I don’t like award shows. I don’t like any award shows. I don’t like what they represent. I don’t like how they suggest it is possible to judge one film or play or performance or song against another. I don’t like their in-group back slappery, or how they all seem to be trying for some representation of American showmanship and the Oscars (a television program that once had a delightful, hovering danger of controversy – a Sacheen Littlefeather or a Vanessa Redgrave – but now is bound and gagged and processed into rich people giving gold statues to rich people). I don’t like award shows and their professing to be seeking out excellence when really they are about popularity or worse fairness, and I don’t like how they reduce the making of art into petty competition and fucking dreams.
A friend of mine once approached a theatre critic in a mid-sized North American city who was known to give consistently boostery reviews. This critic seemed to love everything equally no matter the level of skill or ineptitude on display. My friend asked the critic if perhaps they felt that the community might benefit from a more critical public dialogue. The critic told my friend, very kindly, that it wasn’t their wish to destroy people’s dreams.
“People’s dreams”. Dreams. You see what’s happening here? This is not about work. This is not about a service to a society. This is about the dreams of some people. If our work is looked upon as some dream we hold for ourselves, then how are we not simply engaged in a self-indulgent attempt to gain attention or praise or acceptance that we somehow missed out on at some other juncture in our lives? How can we expect to be taken seriously, that our work is to be seen as essential and important? This is not a dream, this is work. A Job. And, I say, the mimicking of the American award show model does nothing to further the work of the job. It presents us as aspirational dreamers, falling into tears at a sliver of recognition, desperately relieved at the proof of acceptance, bolstered by this shiny encouragement, “You like me! You really like me!” Please. Fuck. Off.
And what’s really disconcerting to me is that, as I write this, I consider how I’m going to piss certain people off and I’ll never get another Dora – or Jessie or Betty or Stirling or Meritt – and how it would be nice to think of getting just one more. Why? Why do I care? Because it feels good? So did smoking. What does it really matter? Will my dreams not be realized? For god’s sake, I’m a 53 year old white dude who struggles with relevance daily, and making theatre is really really hard, and if it’s just about dreams then I’m going to find me some new dreams and I’m outta here. (And to myself I say: please. fuck. off.) Look, if you’re going to give me something, give me money. Or a Harold.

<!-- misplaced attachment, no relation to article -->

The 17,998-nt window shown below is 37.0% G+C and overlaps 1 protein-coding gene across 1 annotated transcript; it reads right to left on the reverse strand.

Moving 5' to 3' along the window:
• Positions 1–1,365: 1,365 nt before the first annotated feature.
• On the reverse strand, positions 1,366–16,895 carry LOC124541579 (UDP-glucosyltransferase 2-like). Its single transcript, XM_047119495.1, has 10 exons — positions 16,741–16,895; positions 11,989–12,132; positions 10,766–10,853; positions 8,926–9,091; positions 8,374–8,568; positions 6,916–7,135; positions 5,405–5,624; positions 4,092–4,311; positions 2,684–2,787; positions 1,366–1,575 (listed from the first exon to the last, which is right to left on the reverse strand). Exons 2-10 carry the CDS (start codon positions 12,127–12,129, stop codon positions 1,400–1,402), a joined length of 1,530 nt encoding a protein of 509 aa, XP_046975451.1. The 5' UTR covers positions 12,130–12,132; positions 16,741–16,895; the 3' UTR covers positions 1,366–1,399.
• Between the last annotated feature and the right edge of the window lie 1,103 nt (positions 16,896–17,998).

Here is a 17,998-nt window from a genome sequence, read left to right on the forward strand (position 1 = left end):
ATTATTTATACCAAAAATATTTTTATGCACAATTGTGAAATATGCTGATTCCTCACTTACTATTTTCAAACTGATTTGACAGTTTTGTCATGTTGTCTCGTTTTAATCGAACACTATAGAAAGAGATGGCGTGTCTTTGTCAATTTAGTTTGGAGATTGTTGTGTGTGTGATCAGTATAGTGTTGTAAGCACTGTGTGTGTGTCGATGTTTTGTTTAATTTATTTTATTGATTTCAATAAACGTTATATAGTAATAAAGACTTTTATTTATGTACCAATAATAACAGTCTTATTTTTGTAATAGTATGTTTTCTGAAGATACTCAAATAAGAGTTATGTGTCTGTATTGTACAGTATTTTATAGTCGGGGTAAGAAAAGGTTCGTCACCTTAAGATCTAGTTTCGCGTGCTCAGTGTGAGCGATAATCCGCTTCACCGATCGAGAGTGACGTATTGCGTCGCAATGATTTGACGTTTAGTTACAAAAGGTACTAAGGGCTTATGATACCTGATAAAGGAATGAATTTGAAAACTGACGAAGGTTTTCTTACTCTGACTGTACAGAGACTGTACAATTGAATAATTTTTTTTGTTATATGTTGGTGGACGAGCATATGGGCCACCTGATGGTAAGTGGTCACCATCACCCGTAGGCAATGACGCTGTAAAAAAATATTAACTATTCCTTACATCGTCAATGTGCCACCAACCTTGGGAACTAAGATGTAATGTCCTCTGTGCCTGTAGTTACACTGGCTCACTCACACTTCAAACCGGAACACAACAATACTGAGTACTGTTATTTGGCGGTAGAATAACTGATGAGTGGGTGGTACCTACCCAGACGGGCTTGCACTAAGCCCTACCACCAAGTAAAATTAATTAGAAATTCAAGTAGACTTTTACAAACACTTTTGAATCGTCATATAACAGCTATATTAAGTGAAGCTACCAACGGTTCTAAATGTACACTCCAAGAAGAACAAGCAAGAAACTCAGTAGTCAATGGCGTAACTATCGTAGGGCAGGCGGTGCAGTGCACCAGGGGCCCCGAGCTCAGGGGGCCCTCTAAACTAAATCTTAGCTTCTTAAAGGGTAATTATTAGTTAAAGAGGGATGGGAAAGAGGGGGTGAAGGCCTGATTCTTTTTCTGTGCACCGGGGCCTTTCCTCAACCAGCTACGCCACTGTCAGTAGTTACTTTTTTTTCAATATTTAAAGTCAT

The Harolds were formed in Toronto late in the last century by a group of us who – number one – wanted to honour a true theatre weirdo and – number two- wanted an alternative to the Toronto Dora Awards, a fancy-dress booze-up that even in the last century felt old-fashioned and Oscary. Though technically the Harold is called, and is as an object, an award, if you receive a Harold you are not a winner you are a Haroldee. I, a Harolder , Harolds you, a Haroldee. And when Harolded, you win the opportunity to Harold someone of your choosing the next year. The Harolded becomes the Harolder. And one needn’t Harold for any one thing or any particular position – a stage manager can be Harolded, or an actor, or a sound technician, or a box office worker, or a publicist – one year Asher Turin was Harolded for being an excellent audience member – one can even Harold someone because they love the person’s work and want to meet them, or date them, or what-have-you. There are no nominees, no losers, no rules. So in fact what one wins when one is Harolded is power. A voice. A chance to say “this person in our community who you may not even know deserves to be celebrated”. And interestingly, the Queen of the money awards, the Siminovitch, also offers as its greatest gift to the prize-winner, not the life changing hundred thousand bucks, but the opportunity to give twenty-five thousand of it away to a younger artist. Three cheers for money and power.
(And here’s some background on the Harolds that makes it all the better: Though many will chose to reframe things so that Harold’s attendance at a show was seen as a wonderful endorsement or a great honour, I and many others will tell you that when Harold was discovered preshow in the house – with his plastic baggery and his sandwich eating and his potential random full-voice mid-show declarations, the reaction backstage was more often than not, “Oh fuck, Harold’s here.” And even still the guy gets an award named after him. Now THAT’S community!)
So I say, keep your unwieldy statues and sad/glitzy evening affairs. Give us money or give us power. Give us a Siminovitch or a Carol Bolt or a GG or a Harold. You want to celebrate the community? Take the money it would cost to put on the Doras and split it between d’bi young and Michael Healy and David Yee so that they can make some art and give me four hundred bucks and I’ll organize a BBQ on the island.